Big Techs’ control of consumer data raises concerns

Geneva, 11 Jul (Kanaga Raja) – Large technology companies have penetrated many aspects of people’s lifestyles, with such digital platforms providing many benefits, but also gaining significant control of consumer data, which confers market power, raising not only competition-related concerns, but also concerns related to consumer protection and privacy.This is one of the main conclusions highlighted by the United Nations Conference on Trade and Development (UNCTAD) in a Secretariat Note for the eighteenth session of the Intergovernmental Group of Experts on Competition Law and Policy taking place from 10-12 July.
In its Secretariat Note, UNCTAD has said that many countries are studying the negative effects of the market power of these platforms and seeking ways to deal with the related challenges.
UNCTAD noted that technological developments have provided consumers with new products and services, often provided free of charge.
Digital platforms are at the centre of such developments and have had disruptive effects in many economic sectors.
The platforms provide a digital infrastructure for a variety of services, including marketplaces (Amazon), application stores (Apple), social networking sites (Facebook) and search engines (Google).
Platformization has implications not only for the nature of transactions in certain economic sectors but also for the ability of firms to scale rapidly, thereby affecting the structure of sectors.
Large technology companies have changed the global business landscape. The top 10 global companies by market capitalization in 2009 included only one technology company and three oil and gas companies; in 2018, the list included five technology companies and two consumer services companies that are both large and online marketplaces.
The UNCTAD document has listed the top ten global companies (as at 31 March 2018) in terms of market capitalization as follows: Apple, Alphabet (the parent company of Google), Microsoft,, Tencent Holdings, Berkshire Hathaway, Alibaba, Facebook, JPMorgan Chase, and Johnson and Johnson.
With regard to specific sectors, Amazon held an over 90 per cent share in five different product markets in the first quarter of 2018; Facebook is the leading social networking site, with a 68.95 per cent share as at February 2019; and Google dominates the search engine market, with an 89.95 per cent share as at January 2019.
A preliminary report on an inquiry into digital platforms by the Australian Competition and Consumer Commission has found that, in Australia, 50 per cent of traffic to Australian news media websites comes from Facebook or Google.
The market power and dominance in certain markets of key platforms affect small innovative companies and their access to and survival in these markets.
Dominant platforms such as Amazon, Apple and Google may own and operate infrastructure or provide a service on which traders and developers depend, and they must compete with the service provider in these markets.
Focusing on competition concerns arising from big technology, the UNCTAD document noted that digital platforms have new business models and function with algorithms, which are designed to collect and process data, with decisions made based on that data. Such platforms require high up-front sunk costs and have low marginal costs.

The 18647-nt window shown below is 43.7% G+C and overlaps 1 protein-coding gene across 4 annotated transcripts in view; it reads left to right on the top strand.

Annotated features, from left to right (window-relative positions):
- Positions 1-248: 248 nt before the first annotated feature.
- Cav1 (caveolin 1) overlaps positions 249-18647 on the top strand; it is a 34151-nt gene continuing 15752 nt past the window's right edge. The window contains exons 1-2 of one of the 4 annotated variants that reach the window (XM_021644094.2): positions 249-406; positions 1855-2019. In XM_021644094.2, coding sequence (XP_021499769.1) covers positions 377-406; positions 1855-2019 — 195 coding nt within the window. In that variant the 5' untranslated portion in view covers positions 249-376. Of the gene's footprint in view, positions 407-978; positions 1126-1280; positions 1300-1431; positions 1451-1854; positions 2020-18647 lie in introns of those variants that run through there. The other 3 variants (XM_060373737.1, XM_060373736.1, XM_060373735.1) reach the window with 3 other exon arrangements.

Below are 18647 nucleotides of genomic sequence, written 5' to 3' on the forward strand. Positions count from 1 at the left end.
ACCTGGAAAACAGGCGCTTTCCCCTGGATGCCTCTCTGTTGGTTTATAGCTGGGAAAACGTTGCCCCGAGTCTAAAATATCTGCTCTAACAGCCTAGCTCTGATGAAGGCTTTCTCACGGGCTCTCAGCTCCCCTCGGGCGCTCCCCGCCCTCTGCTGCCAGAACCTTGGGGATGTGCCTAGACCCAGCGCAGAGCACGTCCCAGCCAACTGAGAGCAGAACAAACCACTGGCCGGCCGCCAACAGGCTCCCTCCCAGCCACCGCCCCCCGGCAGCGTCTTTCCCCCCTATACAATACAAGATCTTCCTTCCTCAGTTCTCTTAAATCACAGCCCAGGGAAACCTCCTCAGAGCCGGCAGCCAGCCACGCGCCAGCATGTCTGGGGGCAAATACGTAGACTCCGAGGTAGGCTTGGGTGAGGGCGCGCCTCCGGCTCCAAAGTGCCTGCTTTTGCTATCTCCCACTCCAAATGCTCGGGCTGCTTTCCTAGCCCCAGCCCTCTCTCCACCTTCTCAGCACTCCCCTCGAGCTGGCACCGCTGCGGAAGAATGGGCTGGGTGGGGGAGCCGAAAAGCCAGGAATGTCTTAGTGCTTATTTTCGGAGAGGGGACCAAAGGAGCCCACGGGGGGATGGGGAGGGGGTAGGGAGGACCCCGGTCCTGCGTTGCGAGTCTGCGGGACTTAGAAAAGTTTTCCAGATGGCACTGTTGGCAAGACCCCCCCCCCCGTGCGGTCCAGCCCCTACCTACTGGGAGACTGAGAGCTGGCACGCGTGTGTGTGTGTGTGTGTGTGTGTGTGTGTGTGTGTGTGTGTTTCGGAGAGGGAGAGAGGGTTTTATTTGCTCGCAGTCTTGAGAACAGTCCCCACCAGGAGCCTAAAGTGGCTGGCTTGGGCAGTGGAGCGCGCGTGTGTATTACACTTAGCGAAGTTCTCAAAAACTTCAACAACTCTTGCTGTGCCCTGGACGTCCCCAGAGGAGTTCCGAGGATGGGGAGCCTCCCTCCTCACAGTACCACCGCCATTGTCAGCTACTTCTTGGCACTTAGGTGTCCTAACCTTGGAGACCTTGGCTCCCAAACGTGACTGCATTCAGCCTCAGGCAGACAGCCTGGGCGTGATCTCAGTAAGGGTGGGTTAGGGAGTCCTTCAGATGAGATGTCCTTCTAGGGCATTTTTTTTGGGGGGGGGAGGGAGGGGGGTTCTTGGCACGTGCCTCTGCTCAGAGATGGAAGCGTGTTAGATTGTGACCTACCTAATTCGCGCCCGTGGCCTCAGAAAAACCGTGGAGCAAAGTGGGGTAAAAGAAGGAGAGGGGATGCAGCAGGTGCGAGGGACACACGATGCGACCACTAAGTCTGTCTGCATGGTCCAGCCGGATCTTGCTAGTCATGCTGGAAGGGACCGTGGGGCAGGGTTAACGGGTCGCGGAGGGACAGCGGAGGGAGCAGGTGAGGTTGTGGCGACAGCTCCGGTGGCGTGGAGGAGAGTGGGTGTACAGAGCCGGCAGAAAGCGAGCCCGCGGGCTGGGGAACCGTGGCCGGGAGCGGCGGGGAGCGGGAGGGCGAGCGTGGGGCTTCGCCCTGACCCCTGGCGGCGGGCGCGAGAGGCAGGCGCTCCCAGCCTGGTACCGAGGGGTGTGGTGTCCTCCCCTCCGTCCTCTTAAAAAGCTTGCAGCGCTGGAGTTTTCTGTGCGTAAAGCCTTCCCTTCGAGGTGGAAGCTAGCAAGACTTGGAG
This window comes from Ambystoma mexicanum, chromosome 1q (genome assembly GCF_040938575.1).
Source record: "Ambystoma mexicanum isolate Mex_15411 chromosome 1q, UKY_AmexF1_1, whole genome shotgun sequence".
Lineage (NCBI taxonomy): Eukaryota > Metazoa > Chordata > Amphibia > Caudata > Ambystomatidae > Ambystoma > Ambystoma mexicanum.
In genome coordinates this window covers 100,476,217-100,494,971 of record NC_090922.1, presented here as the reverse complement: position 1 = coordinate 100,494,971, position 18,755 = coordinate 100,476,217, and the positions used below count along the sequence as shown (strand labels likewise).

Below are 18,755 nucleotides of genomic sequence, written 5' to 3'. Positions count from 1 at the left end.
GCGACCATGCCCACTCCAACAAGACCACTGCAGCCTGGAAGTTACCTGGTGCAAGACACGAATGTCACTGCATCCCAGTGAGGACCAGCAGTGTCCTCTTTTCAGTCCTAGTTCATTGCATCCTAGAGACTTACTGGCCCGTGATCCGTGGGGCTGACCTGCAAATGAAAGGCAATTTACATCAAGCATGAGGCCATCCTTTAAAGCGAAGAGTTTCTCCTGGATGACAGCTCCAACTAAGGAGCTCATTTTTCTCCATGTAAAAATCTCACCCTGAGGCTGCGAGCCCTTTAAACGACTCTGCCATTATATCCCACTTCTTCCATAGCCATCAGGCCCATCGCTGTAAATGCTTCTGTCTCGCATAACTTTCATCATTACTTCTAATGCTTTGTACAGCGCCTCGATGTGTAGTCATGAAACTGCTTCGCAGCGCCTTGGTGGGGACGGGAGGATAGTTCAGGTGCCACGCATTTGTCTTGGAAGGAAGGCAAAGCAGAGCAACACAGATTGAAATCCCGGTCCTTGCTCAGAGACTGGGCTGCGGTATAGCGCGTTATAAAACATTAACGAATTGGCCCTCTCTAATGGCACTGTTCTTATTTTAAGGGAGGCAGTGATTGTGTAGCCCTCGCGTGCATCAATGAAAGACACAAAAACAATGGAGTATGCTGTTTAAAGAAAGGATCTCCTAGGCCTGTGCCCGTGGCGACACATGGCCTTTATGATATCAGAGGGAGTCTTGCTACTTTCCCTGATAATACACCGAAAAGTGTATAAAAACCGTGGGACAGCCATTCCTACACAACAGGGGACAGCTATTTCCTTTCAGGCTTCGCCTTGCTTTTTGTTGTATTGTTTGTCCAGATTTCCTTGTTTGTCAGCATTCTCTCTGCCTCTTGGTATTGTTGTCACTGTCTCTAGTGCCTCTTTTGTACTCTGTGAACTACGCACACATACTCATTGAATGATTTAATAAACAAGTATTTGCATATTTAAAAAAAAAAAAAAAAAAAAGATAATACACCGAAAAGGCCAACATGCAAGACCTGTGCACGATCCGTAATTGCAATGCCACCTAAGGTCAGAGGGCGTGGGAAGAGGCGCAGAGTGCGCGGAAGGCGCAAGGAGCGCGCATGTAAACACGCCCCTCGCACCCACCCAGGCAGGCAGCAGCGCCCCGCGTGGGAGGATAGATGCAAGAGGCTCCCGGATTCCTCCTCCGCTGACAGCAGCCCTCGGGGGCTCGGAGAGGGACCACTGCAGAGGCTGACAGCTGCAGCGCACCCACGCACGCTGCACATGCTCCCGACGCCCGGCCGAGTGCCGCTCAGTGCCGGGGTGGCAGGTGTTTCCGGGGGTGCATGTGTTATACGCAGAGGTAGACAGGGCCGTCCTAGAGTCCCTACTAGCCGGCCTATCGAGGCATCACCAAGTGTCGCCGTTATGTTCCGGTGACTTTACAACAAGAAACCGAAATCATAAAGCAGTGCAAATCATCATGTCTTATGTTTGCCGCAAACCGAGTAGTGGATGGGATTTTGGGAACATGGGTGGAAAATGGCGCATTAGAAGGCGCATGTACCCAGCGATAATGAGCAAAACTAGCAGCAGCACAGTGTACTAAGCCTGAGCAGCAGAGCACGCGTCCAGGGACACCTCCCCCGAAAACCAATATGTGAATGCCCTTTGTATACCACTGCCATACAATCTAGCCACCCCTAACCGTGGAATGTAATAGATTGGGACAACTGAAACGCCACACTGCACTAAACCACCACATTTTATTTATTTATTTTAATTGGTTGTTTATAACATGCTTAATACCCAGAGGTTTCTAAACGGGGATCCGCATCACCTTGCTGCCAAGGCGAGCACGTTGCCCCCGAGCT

The technologies required to store and process data can be costly but, once a system is operational, the marginal costs related to additional data are low, and the data can help improve the algorithms to provide better and more personalized services to consumers.
This cost structure “is characterized by high economies of scale and scope and can therefore facilitate market concentration of big data in the hands of a few players”.
Data-driven network effects are one of the features that characterize digital platforms. A network effect “refers to the effect that one user of a good or service has on the value of that product to other existing or potential users”.
For example, people may wish to use Facebook for social networking simply because their friends do so. The value of using digital platforms directly depends on the number of users.
Over 75 per cent of online consumers in the United States of America shop on Amazon most of the time.
Data is a crucial component of the business models of digital platforms, and control of data confers market power to such platforms, said UNCTAD.
Economies of scale and scope, data-driven network effects and control of data create high barriers to entry.
For example, Google can use the search data of users to improve its search engine algorithms; new entrants to the market do not have this advantage.
According to UNCTAD, establishing a successful platform that can attract sufficient online traffic is a significant challenge for newcomers.
Even if start-ups enter the market, they soon face competitive pressure and may eventually be acquired by dominant platforms.
Google has acquired 212 business entities since its founding in 1998 and the value of these acquisitions exceeds $17 billion.
Digital platforms have challenged the neoclassical approach to doing business, which defined the goal of a private company as maximizing profits.
The new business models prioritize growth over profits in the short to medium terms, that is, the maximization of the number of users rather than profits.
Dominant platforms can afford such a business strategy given leeway to incur losses by investors. For example, Amazon was permitted by investors to grow without pressure to show profits, and thereby expanded its business and entrenched its dominance as an electronic commerce (e-commerce) marketplace.
Dominant platforms have also expanded into other related businesses, with the objective of accessing more data.
For example, Google gives its Android operating system free of charge to mobile telephone manufacturers, thereby enabling it to collect user data.